Costs are continuing to skyrocket out of control despite a round of new taxes. Hence, the article notes:
The very stakeholders who were coaxed into the tent -- doctors, hospitals, insurers and consumer groups -- would probably have been driven into opposition by efforts to reduce their revenues and constrain their medical practices, they said."Constraining" how doctors practice basically means the government overriding a doctor's judgment as to how to treat his patients. It interposes the bureaucrat into the doctor-patient relationship in order to save costs.
The end of this road will be government rationing, just as in the UK where the government explicitly says that it won't pay for treatments if it costs too much.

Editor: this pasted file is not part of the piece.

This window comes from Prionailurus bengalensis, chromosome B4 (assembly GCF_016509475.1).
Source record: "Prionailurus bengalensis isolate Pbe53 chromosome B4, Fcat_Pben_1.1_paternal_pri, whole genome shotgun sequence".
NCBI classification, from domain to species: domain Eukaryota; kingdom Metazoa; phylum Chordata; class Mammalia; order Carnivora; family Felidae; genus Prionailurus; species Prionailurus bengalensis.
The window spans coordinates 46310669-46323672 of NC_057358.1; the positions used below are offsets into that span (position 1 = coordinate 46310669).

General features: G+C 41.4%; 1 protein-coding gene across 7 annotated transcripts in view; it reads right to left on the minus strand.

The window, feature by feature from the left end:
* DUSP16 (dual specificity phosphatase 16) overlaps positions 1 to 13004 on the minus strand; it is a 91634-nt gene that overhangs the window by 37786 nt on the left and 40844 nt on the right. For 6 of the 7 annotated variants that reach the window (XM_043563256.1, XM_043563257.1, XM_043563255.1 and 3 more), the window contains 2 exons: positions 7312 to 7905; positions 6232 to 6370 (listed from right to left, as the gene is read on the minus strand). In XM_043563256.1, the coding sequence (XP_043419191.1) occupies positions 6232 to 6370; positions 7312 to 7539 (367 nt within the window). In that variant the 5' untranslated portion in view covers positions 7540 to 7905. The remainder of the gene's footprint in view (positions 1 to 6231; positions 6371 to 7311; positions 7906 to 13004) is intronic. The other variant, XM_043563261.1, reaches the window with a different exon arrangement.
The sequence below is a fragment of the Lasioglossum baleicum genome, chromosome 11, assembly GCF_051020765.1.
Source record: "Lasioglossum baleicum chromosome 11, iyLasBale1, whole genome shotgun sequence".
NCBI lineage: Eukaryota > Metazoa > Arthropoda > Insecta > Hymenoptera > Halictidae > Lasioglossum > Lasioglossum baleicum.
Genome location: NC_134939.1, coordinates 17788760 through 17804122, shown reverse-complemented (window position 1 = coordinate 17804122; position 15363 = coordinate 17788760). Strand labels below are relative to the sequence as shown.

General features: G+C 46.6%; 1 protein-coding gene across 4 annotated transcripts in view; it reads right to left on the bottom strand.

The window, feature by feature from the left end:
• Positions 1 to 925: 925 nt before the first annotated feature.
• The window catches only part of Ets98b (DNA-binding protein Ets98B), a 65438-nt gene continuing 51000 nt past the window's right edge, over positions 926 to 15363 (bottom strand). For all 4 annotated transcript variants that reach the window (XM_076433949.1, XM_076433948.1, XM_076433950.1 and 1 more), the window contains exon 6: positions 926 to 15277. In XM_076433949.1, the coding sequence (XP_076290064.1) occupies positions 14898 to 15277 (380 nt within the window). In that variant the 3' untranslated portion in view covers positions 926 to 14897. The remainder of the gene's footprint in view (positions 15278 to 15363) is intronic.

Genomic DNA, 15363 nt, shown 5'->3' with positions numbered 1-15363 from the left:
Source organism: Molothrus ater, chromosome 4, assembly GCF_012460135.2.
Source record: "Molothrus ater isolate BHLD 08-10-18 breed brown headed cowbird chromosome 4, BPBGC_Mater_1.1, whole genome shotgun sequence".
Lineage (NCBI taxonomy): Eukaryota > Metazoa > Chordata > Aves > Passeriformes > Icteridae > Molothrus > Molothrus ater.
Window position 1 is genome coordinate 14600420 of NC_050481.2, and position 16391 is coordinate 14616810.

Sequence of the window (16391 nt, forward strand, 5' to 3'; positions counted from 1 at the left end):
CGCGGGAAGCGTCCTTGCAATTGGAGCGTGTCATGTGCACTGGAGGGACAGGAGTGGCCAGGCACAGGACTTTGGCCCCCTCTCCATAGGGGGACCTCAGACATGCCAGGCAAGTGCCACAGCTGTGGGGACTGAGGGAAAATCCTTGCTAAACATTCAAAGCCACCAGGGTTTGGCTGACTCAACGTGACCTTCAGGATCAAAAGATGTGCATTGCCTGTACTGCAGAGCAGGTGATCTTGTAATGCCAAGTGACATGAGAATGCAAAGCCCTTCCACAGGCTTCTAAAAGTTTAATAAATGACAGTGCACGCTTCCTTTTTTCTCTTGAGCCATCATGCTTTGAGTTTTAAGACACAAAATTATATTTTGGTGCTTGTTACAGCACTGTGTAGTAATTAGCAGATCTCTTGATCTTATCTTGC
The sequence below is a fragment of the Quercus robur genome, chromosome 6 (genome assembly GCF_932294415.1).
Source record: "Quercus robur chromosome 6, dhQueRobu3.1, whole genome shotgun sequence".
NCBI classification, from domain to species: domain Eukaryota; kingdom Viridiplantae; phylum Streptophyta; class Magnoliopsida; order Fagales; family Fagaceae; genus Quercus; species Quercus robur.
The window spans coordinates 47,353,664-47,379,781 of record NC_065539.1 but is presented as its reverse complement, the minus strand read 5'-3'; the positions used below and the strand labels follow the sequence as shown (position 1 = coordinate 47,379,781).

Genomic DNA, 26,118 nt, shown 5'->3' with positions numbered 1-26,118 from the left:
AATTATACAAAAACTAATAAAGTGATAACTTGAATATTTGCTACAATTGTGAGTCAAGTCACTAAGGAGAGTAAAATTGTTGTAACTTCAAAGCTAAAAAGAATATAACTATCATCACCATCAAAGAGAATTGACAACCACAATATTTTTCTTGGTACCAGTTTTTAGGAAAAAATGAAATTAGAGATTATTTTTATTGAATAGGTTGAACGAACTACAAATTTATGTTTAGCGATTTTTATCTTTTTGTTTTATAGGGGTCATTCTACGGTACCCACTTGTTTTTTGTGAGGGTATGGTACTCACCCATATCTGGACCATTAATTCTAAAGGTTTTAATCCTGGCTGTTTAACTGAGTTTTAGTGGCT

Advocates of universal health care often criticize free market medicine on the grounds that we "can't put a price on human life". But it is the government-controlled medical systems that actually do put a price on life. In such systems, patients can only hope that their government doesn't consider their own lives too expensive to save.
The answer to skyrocketing costs is not a government takeover of health care, but rather the free market. As we've seen with cellphones and computers, the free market drives down costs and improves quality.
Similarly, the sectors of medicine such as LASIK eye surgery which are the most free (i.e., least controlled by the government) show the same pattern of falling costs and rising quality over time. This can and should be the norm in all of medicine.
(For more on the problems with Massachusetts' system of universal health care, see the DC Examiner piece "Universal coverage? First, look at the disaster in Massachusetts" and my Objective Standard piece, "Mandatory Health Insurance: Wrong for Massachusetts, Wrong for America".)